Educational development units: A cross-cultural perspective

Moses I. (1987) Educational development units: A cross-cultural perspective. Higher Education, 16 4: 449-479. doi:10.1007/BF00129116

Author Moses I.
Title Educational development units: A cross-cultural perspective
Journal name Higher Education   Check publisher's open access policy
ISSN 0018-1560
Publication date 1987
Sub-type Article (original research)
DOI 10.1007/BF00129116
Volume 16
Issue 4
Start page 449
End page 479
Total pages 31
Publisher Kluwer Academic Publishers
Subject 2602 Algebra and Number Theory
Abstract This paper examines the institutionalisation of educational development in universities in Australia, Britain, USA, West Germany and Sweden. Centres for staff, instructional, educational or academic development were established in these countries in the sixties and seventies, following expansion of the higher education systems. But the triggers for the establishment in each country were different, as are the institutional integration of centres and provisions in general. The institutional reward systems in all of these countries favour research performance over excellence in teaching, regardless of whether the universities see themselves as research or teaching centred. In Australia, educational development has been institutionalised to the highest degree; most of the universities have centres with permanent staff, some of whom are tenured faculty with a research and development function. In Britain there has been strong national support for training of university teachers and individual universities are providing this in a larger variety of settings. In the USA institutionalisation has taken many forms. But educational development is also funded on a short term basis, and due to the ample availability of grants there is continuous experimentation and influx of new people. In Germany the original connection between university reforms and educational development centres and the strong research orientation of universities has put these centres into a vulnerable position and limits their effectiveness. In Sweden central legislation provides for compulsory teacher training in the universities, but much of the general educational development work is organised centrally. The importance of educational development is generally acknowledged in these countries, its effectiveness largely accepted in faith.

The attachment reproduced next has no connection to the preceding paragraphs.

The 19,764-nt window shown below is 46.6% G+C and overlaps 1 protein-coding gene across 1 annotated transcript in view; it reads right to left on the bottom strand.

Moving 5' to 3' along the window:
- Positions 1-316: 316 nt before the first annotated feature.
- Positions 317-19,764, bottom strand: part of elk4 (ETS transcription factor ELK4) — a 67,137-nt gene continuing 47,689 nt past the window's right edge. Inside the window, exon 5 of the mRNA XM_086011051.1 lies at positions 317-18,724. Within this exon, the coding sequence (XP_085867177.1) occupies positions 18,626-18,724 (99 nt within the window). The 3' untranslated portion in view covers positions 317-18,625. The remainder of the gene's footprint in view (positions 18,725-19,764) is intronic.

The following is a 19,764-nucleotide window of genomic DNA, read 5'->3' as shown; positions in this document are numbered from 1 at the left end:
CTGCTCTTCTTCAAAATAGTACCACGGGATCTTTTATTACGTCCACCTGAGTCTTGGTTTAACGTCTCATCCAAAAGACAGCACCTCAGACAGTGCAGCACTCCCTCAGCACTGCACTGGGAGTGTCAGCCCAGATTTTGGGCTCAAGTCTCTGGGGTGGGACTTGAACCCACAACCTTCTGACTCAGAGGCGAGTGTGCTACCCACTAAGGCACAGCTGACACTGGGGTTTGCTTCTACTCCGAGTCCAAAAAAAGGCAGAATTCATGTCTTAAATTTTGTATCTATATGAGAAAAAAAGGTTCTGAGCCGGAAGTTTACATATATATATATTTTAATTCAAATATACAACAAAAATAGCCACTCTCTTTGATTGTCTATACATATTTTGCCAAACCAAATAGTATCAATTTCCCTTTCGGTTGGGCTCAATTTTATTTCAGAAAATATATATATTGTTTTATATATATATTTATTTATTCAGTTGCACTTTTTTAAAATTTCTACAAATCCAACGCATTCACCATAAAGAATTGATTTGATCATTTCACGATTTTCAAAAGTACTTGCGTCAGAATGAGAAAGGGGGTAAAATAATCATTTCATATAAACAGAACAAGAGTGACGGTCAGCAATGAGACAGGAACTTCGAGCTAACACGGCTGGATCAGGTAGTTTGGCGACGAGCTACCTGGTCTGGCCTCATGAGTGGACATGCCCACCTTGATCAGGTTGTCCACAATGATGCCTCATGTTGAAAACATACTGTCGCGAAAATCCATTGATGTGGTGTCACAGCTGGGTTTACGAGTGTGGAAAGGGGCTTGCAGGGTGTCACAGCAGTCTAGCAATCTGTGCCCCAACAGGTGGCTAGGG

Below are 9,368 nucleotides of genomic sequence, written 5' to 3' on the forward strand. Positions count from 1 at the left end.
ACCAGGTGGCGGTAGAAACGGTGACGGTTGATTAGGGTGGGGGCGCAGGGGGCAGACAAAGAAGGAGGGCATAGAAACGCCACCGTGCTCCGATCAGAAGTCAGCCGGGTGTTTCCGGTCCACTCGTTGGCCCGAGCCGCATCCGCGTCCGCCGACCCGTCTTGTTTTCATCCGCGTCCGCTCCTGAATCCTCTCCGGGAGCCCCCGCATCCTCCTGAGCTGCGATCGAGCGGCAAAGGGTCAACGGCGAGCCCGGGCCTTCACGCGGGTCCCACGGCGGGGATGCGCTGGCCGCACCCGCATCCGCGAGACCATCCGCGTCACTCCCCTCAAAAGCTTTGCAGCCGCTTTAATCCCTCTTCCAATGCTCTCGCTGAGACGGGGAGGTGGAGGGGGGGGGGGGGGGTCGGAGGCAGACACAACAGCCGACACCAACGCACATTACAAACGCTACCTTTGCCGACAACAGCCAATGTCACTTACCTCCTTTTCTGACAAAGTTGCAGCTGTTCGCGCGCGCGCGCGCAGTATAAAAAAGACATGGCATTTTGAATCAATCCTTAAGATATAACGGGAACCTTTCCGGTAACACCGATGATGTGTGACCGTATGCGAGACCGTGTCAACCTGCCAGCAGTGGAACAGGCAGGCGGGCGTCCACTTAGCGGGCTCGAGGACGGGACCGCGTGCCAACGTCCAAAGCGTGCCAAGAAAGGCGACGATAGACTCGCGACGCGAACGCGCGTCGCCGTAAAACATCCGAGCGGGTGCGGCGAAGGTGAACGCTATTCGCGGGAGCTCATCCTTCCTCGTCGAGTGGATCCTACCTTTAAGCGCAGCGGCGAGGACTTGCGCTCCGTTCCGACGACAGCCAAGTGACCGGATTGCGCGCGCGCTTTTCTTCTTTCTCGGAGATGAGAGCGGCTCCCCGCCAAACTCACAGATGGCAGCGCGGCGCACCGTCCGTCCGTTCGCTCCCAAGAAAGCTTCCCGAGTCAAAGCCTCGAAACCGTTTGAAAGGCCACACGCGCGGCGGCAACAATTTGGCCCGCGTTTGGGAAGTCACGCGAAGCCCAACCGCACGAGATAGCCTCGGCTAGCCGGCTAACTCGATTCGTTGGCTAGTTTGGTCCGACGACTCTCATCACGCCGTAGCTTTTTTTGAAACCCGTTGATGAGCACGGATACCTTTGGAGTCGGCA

Q-Index Code C1
Q-Index Status Provisional Code
Institutional Status Unknown

Document type: Journal Article
Sub-type: Article (original research)
Collection: Scopus Import
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Citation counts: Scopus Citation Count Cited 9 times in Scopus Article | Citations
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